If we convolve the test signal with its inverse, a Dirac delta is obtained (Figure 10). The Dirac delta is a theoretical signal (Figure 11 with some pretty interesting characteristics, but to put it simply it is a sound file in which all samples are 0, and just one sample is 1.

However, if one of our measurements is convolved with the inverse sweep, an impulse response is obtained, one with all the non-linearities on the left (before, in time), the direct sound looks just like a Dirac delta, and all the subsequent reverberations are smaller peaks on the right.

Figure 6 - Spectrogram of an exponential sine sweep

Figure 7 - Waveform of an exponential sine sweep

Figure 8 - Spectrogram of the inverse of a sine sweep

Figure 9 - Waveform of the inverse of a sine sweep

Figure 10 - Convolution of a sine sweep with its inverse, showing a Dirac delta distribution

Figure 11 - Idealised illustration of a Dirac Delta, from Wikipedia


At the same time that the methods to measure impulse responses have evolved, microphones have also developed. They are now able to capture more accurate spatial information. This started with the work of mathematician Michael Gerzon in the 1970s, and the technique has become popular in the last decade thanks to VR. Some really good work has already been done using omnidirectional sound sources and Ambisonics microphones: arrays of microphones that encode the spatial information of sound using spherical harmonics, capturing both the pressure and the particle velocity of the incoming sound. This allows us to visually map where the sound is arriving from, and for listening to the recordings using headphones or loudspeaker arrays, perceiving the directionality of sound. Regarding microphone arrays, in particular, the evolution has been from the four faces of a tetrahedron (i.e. Soundfield Mic) to spherical arrays, such as the Eigenmike or the Zylia that we are using in the Artsoundscapes project.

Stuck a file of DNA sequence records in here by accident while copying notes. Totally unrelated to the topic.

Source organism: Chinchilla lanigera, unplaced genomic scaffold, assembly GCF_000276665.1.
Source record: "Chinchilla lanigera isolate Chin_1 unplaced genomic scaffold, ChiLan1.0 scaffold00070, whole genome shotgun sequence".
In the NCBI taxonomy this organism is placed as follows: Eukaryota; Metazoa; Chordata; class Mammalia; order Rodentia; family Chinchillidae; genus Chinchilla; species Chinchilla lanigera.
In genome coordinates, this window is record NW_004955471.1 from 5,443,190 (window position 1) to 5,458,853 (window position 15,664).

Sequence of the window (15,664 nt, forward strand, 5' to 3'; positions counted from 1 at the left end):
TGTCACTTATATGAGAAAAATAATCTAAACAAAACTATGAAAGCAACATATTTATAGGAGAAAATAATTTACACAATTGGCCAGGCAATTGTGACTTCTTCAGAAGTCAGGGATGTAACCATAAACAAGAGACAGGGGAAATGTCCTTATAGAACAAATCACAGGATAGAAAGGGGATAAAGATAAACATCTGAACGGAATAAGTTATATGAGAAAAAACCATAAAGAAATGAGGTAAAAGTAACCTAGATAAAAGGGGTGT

Figure 12 - Spherical Harmonics up to the third order, with First Order Ambisonics and its channels highlighted. Blue means positive, orange means negative.

Figure 13 - The O3A Flare plugin, graphically depicting the direction of arrival of sounds in Ulldecona

The first MIMO loudspeaker array

Just a few years ago, Professor Angelo Farina (University of Parma) and Lorenzo Chiesi innovated the field of acoustical measurements with the development of a sound source of variable directivity. A sphere of loudspeakers - each with its own amplifier - was assembled and, using the same mathematics as Ambisonics, it became possible to have the sound source radiating with arbitrary directivity. With this technique it is possible to have an omnidirectional source, or a source with the directivity of the human voice, or of a musical instrument, all with the same hardware.

Figure 14 - Professor Angelo Farina with the original MIMO loudspeaker array